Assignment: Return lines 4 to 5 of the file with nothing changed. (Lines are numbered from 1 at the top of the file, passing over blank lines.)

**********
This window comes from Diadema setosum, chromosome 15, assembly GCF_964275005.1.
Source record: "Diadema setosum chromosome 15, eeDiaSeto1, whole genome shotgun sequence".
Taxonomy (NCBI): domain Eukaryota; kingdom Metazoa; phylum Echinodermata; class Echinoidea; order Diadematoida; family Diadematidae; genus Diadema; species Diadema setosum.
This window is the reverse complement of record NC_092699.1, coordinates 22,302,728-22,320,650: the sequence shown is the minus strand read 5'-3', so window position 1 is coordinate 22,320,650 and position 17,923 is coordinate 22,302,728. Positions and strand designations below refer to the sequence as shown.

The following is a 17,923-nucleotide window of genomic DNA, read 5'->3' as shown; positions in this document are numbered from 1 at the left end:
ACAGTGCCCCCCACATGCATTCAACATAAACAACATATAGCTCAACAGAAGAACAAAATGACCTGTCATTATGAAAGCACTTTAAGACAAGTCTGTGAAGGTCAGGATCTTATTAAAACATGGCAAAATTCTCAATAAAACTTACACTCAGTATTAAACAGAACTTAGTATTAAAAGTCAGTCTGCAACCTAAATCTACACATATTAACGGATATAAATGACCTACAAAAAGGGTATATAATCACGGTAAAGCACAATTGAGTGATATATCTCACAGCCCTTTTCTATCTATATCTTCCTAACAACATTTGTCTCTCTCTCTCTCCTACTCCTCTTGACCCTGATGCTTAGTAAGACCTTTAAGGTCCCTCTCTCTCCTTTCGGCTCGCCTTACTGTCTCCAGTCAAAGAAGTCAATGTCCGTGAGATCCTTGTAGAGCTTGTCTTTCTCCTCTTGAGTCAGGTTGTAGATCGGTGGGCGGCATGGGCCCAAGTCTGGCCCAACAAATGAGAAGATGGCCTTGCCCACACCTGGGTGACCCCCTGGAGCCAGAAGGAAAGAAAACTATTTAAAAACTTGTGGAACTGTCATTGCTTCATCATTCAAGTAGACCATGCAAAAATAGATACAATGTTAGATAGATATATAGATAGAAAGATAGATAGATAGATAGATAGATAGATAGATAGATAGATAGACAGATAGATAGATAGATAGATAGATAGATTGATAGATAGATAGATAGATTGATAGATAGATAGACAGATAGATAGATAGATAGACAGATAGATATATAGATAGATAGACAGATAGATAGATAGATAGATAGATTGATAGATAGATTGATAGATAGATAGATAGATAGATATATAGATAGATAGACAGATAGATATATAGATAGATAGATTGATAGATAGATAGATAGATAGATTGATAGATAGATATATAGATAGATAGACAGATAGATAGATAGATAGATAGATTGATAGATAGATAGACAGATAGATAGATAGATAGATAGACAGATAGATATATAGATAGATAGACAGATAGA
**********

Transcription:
This window is the reverse complement of record NC_092699.1, coordinates 22,302,728-22,320,650: the sequence shown is the minus strand read 5'-3', so window position 1 is coordinate 22,320,650 and position 17,923 is coordinate 22,302,728. Positions and strand designations below refer to the sequence as shown.

The following is a 17,923-nucleotide window of genomic DNA, read 5'->3' as shown; positions in this document are numbered from 1 at the left end: